Hamlet Rhetorical Analysis

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While analysing William Shakespeare’s work, one could identify various concepts of rhetoric which may well be the core of his plays. Hamlet, written somewhere between 1599 and 1602, is no exception as it contains elements of rhetorical imagination especially with respect to the notions of “movere” and “actio”. However, before we can begin talking about those elements , we must first answer the question : What is rhetoric? Well-known Greek philosopher Aristotle provided a definition for it by saying “Rhetoric may be defined as the faculty of observing in any given case the available means of persuasion” (Aristotle, 1355b27-28). Thus, we are presented with the fact that rhetoric is not just a set of rules, but instead an ablity of the trained …show more content…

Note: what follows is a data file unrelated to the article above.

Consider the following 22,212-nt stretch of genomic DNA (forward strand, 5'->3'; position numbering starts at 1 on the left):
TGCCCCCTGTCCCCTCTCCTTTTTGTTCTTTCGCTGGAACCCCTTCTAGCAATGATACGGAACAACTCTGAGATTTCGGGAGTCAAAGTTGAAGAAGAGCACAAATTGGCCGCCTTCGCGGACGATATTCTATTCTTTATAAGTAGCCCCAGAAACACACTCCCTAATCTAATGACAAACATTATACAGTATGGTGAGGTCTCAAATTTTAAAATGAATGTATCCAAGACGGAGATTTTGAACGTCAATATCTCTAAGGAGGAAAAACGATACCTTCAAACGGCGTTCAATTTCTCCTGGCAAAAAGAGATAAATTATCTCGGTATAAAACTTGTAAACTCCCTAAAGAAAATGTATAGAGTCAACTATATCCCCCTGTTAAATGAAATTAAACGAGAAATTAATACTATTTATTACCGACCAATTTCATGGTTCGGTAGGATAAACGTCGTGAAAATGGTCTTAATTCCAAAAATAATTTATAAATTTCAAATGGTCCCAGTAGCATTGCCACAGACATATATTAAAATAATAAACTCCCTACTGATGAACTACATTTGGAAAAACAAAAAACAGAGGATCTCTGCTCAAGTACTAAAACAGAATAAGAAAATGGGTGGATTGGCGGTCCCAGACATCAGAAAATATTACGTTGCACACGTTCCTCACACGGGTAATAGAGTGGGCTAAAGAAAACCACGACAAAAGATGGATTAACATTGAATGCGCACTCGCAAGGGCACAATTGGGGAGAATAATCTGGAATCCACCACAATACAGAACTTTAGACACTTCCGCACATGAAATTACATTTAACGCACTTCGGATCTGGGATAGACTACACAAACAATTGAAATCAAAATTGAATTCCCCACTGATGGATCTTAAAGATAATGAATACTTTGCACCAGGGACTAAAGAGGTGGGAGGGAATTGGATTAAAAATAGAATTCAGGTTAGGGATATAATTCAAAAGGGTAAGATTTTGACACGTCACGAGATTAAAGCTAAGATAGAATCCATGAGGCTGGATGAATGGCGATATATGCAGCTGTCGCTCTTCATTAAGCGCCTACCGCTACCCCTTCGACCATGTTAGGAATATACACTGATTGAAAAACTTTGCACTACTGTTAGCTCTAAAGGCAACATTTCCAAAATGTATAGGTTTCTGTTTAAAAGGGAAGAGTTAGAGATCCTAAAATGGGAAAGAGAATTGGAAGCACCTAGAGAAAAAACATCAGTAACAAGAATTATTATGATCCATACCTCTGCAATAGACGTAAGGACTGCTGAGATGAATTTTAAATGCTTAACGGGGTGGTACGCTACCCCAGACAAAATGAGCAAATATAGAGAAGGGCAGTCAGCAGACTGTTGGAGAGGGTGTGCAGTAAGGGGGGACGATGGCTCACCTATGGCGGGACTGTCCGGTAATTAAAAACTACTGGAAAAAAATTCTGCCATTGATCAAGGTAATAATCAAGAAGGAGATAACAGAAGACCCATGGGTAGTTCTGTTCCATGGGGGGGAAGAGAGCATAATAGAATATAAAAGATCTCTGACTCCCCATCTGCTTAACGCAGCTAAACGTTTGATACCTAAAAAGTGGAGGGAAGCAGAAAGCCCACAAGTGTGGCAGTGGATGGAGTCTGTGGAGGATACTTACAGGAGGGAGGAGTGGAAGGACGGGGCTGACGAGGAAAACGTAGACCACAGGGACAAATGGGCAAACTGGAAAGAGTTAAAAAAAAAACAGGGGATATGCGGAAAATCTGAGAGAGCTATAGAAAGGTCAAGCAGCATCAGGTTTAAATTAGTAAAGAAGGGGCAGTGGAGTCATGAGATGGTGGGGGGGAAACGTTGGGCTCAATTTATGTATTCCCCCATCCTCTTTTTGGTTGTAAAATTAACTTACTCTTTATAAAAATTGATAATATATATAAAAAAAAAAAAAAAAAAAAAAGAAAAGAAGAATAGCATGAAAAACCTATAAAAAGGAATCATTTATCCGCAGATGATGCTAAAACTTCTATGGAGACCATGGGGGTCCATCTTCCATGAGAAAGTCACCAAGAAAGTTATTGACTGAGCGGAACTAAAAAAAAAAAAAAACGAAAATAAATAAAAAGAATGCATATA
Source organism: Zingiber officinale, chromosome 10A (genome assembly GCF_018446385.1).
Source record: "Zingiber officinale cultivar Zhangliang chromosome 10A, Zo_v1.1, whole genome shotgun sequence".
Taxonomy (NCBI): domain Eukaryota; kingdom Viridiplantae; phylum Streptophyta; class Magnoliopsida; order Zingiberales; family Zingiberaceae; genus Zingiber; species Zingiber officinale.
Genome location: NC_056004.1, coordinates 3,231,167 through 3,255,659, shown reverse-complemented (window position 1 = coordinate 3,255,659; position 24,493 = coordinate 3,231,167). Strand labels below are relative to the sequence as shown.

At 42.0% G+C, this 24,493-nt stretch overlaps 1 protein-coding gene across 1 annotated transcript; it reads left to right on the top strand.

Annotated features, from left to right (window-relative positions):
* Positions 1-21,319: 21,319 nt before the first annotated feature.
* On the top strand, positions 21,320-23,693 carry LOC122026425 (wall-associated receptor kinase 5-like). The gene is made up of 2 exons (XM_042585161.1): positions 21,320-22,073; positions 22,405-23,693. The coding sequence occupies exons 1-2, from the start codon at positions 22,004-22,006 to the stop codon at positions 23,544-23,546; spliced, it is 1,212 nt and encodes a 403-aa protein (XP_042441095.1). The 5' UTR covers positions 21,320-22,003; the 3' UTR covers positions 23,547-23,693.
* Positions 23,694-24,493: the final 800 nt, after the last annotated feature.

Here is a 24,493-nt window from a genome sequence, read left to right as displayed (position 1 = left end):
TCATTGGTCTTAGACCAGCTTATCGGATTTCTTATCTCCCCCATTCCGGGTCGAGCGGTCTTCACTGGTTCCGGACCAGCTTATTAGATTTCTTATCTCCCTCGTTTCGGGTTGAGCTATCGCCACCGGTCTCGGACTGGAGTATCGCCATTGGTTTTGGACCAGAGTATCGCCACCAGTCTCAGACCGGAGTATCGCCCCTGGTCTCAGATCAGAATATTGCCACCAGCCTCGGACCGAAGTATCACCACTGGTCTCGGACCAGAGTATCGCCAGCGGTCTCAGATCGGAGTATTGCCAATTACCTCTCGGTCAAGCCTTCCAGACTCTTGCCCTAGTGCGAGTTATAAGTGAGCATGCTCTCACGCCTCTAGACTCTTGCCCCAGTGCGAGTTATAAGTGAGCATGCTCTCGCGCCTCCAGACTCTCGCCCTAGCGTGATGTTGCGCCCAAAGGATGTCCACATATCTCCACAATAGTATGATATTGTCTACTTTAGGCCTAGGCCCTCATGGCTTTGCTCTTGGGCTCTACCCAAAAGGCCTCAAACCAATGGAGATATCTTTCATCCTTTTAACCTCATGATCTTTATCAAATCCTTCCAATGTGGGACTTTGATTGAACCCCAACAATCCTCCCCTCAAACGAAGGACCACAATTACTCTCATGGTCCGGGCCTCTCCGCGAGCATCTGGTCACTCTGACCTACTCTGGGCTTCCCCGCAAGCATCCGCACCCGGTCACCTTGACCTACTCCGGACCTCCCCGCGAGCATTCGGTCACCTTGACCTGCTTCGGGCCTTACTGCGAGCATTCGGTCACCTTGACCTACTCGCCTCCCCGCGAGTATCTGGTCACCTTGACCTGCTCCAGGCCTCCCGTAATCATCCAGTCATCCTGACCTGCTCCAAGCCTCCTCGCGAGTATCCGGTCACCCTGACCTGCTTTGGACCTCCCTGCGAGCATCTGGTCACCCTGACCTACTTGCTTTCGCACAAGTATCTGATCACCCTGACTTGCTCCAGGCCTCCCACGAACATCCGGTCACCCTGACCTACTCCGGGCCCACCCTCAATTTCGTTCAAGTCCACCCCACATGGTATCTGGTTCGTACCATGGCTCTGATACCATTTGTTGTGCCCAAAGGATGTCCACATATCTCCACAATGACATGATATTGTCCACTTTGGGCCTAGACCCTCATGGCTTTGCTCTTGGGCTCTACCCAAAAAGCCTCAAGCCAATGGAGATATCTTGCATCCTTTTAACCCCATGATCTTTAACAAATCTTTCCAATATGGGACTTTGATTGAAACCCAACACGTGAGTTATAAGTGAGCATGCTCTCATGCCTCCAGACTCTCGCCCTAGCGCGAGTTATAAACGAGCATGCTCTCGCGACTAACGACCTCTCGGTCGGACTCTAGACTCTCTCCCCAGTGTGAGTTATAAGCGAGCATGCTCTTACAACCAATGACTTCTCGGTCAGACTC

Another fact worth focusing upon is Hamlet’s desire to surprise his uncle’s guilt by putting a scene into play as well as his inability to detach himself from his real feelings and act as an entirely different character. Quintilian, in his “Institutes of Oratory” raises the following questions : “I make a complaint that a man has been murdered; shall I not bring before my eyes everything that is likely to have happened when the murder occurred? Shall not the assassin suddenly sally forth? Shall not the other tremble, cry out, supplicate or flee? Shall I not behold the one striking, the other falling? Shall not the blood, and paleness, and last gasp of the expiring victim present itself fully to my mental view?” (Quintilian, 32). This situation could also apply to Shakespeare’s play, where Hamlet is the one who tries to “make a complaint” and determine “the assassin [to] suddenly sally forth”. The ability to transmit the feelings through oratory or , in Hamlet’s case, through acting and to surprise Claudius’ guilt further emphasize on the concepts of rhetorics which are used in this play. Furthermore, this is expressed when the ghost tells Hamlet about his father’s death, using “movere” on him. This is emphasized through the fact that the prince acts as if he had seen his father’s

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